In the midst of packing to leave for a family holiday, Ray Clarke was still able to attend last night’s School Board’s Finance Committee meeting. We are all grateful that Ray attends the meetings and then kindly supplies his notes. Thank you my friend and happy travel! Below are Ray’s notes and I think you find them interesting! With the looming deficit, we are not surprised at the direction of our school taxes . . . but tax increase vs. elimination of school buses or support for athletics? Don’t think those options are likely to be approved.
There was a well-attended meeting of the TESD Finance Committee on Monday night. There was much material to cover, though, and not much time for input from the 30 or so community members present. Since the size of the problem and contentiousness-level (sorry!) of some of the ideas is off the charts, all the Finance Committee could really do was kick the can down the road.
No surprise, the Committee voted to recommend that the full board vote on January 3rd to apply to the state for Exceptions to be able to increase property taxes by 2.8% on top of the Act 1 increase of 1.4% – total 4.2% increase. This would also involve publishing a preliminary budget at that time that shows a budget deficit (after the tax increases) of somewhere in the $4-5 million range (depending on whether any expense reductions are included).
Important to note: this recommendation keeps options open. On the revenue front, the Board could 1) still ask for a higher tax increase through a voter referendum (but could not now ask for an EIT), 2) ask voters to approve any tax increase beyond 1.4% (and not apply for Exceptions), 3) hold the increase to zero or 1.4%. On expenses, there seem to be $1-2 million of “Level 1” and other strategies that could reasonably be implemented for 2011/12. The gap between revenues and expenses that results from the final choices on the above dimensions would be met from the fund balance. Kevin Mahoney and Debbie Bookstaber seemed to be favoring revenue option (2).
A few numbers that caught my eye:
1. This year’s operating statement is being strongly fortified by delinquent tax collections and by reduced PSERS contributions that are each projected to be ~$750,000 favorable to budget, resulting (with other puts and takes) in a reduction of the expected contribution from the fund balance from $1.5 to $2 million.
2. The district is finally publishing and using figures that reflect TEEA increases closer to the effect of the actual salary matrix. The aggregate salary increase for 2011/12 is projected to be 7.33%, and may go higher with more movement across the matrix.
3. The projections use historical rates of increase for medical and prescription costs (10-15% per year); it seems possible that current experience will turn out to be more favorable.
4. The “base case” used for starting points includes the Act 1 tax increase of 1.4%. This is different from other years when the base case is the current tax rate. With no tax increase and no additional expense reductions, next year’s gap would be $8.8 million. This includes $470,000 add back of “one-time” strategies used last year.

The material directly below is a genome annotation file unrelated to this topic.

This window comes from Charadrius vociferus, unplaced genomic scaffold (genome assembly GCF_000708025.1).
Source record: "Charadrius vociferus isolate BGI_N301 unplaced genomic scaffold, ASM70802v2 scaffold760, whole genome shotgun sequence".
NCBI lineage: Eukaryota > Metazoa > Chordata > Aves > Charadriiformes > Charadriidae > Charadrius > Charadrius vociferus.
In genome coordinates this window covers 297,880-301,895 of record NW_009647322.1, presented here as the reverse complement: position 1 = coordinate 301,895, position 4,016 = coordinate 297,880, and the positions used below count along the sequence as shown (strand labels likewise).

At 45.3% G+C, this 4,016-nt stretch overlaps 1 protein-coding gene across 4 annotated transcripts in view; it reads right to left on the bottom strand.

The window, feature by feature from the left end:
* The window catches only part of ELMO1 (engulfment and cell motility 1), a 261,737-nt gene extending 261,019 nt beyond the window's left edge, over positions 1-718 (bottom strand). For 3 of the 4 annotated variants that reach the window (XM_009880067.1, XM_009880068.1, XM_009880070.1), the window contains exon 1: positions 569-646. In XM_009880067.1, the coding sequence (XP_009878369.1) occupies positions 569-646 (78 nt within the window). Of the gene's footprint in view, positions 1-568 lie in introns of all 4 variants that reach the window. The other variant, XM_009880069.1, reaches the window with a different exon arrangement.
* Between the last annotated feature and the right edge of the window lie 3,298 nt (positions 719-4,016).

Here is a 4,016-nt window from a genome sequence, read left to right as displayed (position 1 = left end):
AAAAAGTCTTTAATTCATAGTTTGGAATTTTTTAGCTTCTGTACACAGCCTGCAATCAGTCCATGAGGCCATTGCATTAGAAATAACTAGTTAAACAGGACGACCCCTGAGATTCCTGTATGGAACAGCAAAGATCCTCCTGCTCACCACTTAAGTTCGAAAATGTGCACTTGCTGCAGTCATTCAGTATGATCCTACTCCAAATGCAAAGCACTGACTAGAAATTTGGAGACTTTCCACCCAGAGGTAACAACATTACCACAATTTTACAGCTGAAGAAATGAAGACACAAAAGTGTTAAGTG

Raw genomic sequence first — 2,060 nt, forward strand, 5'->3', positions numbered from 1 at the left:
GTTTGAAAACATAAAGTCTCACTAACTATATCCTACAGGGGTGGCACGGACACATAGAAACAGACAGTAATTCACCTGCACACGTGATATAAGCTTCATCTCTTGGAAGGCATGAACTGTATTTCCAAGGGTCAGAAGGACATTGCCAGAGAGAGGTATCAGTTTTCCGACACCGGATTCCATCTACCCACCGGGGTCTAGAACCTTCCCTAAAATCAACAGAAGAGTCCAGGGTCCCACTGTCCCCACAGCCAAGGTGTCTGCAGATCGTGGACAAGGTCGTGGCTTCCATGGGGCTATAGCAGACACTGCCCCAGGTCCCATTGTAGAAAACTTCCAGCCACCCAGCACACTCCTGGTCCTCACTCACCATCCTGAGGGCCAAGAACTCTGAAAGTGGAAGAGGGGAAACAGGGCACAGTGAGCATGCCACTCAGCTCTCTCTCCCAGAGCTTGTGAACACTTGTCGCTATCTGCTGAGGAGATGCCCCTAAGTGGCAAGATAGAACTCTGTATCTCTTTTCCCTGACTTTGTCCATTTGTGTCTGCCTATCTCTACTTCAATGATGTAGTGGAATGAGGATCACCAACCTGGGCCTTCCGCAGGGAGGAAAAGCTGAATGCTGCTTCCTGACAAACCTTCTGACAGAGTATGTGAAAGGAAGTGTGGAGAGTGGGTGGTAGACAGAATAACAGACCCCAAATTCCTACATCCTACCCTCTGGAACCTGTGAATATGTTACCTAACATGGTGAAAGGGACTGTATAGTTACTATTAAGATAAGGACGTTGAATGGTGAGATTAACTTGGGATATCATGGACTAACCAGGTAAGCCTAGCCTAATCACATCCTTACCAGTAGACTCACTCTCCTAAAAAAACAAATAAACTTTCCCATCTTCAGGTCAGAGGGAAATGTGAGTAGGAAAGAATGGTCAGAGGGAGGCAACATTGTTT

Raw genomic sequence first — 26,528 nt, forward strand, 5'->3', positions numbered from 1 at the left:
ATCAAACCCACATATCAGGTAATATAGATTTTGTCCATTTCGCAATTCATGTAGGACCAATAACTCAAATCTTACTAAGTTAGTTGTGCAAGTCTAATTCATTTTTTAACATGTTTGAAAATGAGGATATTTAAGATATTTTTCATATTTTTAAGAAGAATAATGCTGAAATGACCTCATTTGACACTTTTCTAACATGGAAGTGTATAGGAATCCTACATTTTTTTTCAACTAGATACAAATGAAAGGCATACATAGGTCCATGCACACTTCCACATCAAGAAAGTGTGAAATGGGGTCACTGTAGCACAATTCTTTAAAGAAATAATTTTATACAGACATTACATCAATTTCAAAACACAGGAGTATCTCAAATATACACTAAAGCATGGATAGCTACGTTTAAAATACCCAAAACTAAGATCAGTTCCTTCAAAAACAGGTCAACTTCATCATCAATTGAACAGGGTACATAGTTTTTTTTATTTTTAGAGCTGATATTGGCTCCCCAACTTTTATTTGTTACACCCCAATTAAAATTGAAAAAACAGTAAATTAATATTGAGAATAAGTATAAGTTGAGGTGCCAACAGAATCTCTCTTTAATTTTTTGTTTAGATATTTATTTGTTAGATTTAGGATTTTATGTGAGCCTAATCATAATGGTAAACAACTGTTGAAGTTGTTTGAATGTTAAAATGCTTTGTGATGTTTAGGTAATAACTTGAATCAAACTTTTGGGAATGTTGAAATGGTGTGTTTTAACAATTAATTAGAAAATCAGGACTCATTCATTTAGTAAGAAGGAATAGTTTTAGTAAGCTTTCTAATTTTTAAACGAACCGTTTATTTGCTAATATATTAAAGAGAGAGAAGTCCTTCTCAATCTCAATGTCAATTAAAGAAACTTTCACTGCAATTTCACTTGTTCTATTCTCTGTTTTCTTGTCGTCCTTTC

5. Options to close the close the gap with no tax increase include things like: elimination of school buses ($2 million) and of support for athletics ($1.5 million), outsourcing custodial services ($0.95 million), further reducing aides ($0.8 million). There was no indication that the Board would seriously consider these, although there was commentary about transportation inefficiencies observed by some Board members. Interesting that the option to hold administration salaries flat (impact $150,000) was included with these “Level 2” strategies. There is also a set of strategies to eliminate teaching positions that if approved by the Education Committee/Board and if staff attrition occurs would eventually save $3 million/year ($525,000 of this will be up for approval at the 1/32011 Board meeting).
6. Going forward, the problem compounds – even with a model that includes no TEEA compensation increases (none!). The issues are flat assessed values, healthcare costs, and PSERS (no, Harrisburg didn’t fix it!). One audience member cited research that predicts that property values and employment don’t reset and resume growth until 2016. That ~$5 million in earned income taxes paid to other jurisdictions seems pretty important, as do healthcare benefit cost-sharing programs and index-linked compensation in future union contracts. Maybe we will continue to look to the state for PSERS help, but there is clearly a lot that can be done at the local level.
There was much talk of the educational value delivered by the T/E program. Dan Waters compared Lower Merion expenditures and Kevin Buraks asked for comparisons of tax rates of neighboring districts (but this blog knows we need to look at rate times assessed value too).
Finally, there was an interesting aside that the Great Valley School district has asked for support for a County-wide property reassessment. Not sure what that means, except at the least a correction of imbalances that have built up over the years.
Hopefully, there were other CM readers at the meeting who can amplify and raise things I’ve missed here.